Knowledge management is rooted in the work of management thought leaders such as Peter Drucker and W.E. Deming. In 1968, Drucker identified knowledge as the central capital of the economy. By 1990, knowledge management as a practice began to emerge simultaneously with the technology boom. Since then, knowledge management has continued to evolve in support of business practices and the need to address complex, multidisciplinary, and multi-organization knowledge flows.
The transportation sector began to take note in the 1990s. In 1998, the Federal Highway Administration initiated a Knowledge Sharing Initiative to examine the use of communities of practice. State departments of transportation began to explore knowledge management in early 2000s such as a study of knowledge management technologies by Kansas DOT and the creation of a Knowledge Management Division at Virginia DOT. Since then, several state DOTs and USDOT Administrations have implemented knowledge management activities including AK, CA GA, KS, KY, MD, ME, MN, PA, TX, UT, VA, VT, WA, WI, FAA, FHWA, FTA, and Volpe. Research projects on knowledge management have been conducted by ACRP, TCRP, and NCHRP and several journal articles and papers have been written addressing knowledge management in various disciplines.
Despite the number of activities and substantial body of information on the use of knowledge management in transportation, awareness of the practice remains limited. This research project proposes to follow up with the organizations that conducted initiatives and studies to learn about the value of the practices on their work and document lessons learned. This information will help state DOT’s develop actionable strategies for deploying knowledge management.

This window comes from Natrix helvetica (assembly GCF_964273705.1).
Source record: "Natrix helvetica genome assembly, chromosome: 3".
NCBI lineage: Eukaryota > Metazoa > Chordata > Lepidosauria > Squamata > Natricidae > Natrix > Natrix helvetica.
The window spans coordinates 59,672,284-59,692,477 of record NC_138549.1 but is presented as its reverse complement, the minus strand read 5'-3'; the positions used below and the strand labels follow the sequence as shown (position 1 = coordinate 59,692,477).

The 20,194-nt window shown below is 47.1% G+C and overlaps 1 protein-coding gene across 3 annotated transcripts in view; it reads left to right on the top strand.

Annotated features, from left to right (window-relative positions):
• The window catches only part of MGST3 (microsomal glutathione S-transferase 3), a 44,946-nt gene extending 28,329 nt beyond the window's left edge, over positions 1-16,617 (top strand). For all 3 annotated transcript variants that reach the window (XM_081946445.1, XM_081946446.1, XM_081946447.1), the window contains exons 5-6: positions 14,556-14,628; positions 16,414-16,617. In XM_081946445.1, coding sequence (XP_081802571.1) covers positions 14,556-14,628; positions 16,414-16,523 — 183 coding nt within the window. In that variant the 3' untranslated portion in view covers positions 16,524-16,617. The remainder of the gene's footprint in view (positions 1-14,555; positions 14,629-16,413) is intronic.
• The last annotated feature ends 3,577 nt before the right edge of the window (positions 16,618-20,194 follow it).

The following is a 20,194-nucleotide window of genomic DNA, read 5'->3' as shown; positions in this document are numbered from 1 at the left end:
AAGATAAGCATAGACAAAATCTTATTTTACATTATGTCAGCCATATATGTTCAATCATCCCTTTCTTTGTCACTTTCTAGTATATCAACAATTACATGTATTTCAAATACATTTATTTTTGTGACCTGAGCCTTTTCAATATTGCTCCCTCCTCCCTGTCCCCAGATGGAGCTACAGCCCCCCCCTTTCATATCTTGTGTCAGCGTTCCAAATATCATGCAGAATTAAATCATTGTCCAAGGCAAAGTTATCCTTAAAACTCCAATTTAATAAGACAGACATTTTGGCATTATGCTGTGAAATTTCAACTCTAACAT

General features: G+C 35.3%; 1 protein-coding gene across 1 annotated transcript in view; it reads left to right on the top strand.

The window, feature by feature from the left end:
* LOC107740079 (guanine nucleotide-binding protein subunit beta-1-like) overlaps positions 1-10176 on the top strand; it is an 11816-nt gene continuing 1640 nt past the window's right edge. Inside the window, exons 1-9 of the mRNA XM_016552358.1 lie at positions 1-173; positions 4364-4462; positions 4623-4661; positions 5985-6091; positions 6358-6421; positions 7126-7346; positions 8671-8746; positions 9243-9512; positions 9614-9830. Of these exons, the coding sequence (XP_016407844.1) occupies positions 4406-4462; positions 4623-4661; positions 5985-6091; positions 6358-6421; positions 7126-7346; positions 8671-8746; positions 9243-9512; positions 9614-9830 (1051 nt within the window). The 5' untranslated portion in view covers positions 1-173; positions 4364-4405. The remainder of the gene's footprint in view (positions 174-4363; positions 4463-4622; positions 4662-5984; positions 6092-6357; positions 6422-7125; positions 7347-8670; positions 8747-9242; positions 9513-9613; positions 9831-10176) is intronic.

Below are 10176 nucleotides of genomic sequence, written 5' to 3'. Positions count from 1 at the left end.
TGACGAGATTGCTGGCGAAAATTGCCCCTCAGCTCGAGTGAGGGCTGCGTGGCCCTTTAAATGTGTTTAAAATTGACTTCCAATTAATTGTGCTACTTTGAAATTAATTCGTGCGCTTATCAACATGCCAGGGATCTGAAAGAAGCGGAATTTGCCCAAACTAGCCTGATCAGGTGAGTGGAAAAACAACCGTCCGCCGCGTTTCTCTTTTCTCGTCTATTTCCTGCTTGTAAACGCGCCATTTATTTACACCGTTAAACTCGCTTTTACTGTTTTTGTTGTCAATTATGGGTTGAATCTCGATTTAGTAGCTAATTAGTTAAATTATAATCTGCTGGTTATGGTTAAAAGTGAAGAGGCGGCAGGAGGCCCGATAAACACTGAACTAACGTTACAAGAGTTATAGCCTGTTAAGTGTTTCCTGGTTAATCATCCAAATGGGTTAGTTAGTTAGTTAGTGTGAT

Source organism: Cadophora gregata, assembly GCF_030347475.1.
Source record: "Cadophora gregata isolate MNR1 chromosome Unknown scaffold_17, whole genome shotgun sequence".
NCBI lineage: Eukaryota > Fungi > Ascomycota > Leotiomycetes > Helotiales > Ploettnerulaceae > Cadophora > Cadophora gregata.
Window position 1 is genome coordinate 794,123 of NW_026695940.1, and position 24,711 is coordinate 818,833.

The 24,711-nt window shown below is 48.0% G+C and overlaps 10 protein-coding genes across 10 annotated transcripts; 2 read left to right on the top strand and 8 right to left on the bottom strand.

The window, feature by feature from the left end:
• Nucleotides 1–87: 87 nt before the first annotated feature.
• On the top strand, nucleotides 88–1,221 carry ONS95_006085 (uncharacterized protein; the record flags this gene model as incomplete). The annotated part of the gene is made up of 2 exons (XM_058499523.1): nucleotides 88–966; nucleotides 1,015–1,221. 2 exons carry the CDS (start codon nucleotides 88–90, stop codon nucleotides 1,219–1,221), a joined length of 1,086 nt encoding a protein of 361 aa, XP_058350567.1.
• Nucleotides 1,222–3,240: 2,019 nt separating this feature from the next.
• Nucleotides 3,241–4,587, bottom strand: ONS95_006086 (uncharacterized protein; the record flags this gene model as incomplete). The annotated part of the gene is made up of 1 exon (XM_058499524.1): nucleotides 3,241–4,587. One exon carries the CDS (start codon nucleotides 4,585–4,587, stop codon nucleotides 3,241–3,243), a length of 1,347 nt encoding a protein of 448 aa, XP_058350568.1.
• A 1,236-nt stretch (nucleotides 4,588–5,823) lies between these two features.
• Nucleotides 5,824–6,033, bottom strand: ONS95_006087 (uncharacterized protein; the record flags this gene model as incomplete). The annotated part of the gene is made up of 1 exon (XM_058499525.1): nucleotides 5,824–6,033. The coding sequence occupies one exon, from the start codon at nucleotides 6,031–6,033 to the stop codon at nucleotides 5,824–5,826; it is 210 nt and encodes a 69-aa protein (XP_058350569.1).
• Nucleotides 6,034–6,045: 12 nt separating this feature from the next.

Literature Search Summary
A literature search of knowledge management in the transportation sector identified over 400 publications including research reports, journal articles, and news articles. Fifteen state DOTs 15 state DOTs were represented in the literature. Papers also addressed knowledge management in support of pavement management, transit, airports, marine transportation, railroads, and traffic operations. There is a wealth of information to use as a foundation for this study.
We believe that our attitude to lessons learned should be lesson-learning—these are KM experiences distilled from past activities and practices among DOTs that should be actively and continuously taken into account in future KM learning actions, behaviors, and practices. A lot has happened in KM development in the transportation sector. This research will explore actual gaps and opportunities. Therefore, we can measure individual agency and collective progress, don’t reinvent the wheel, and identify some fire-cracking elements that will exponentially increase the adoption and maturity of KM in the transportation sector. Many DOT and practitioners lack the sophistication, resources, time, and analysis of countless KM literature and history. This project will provide end-users with synthesis and an efficient way to use the work that has been done to develop actionable KM strategies with a higher probability of success.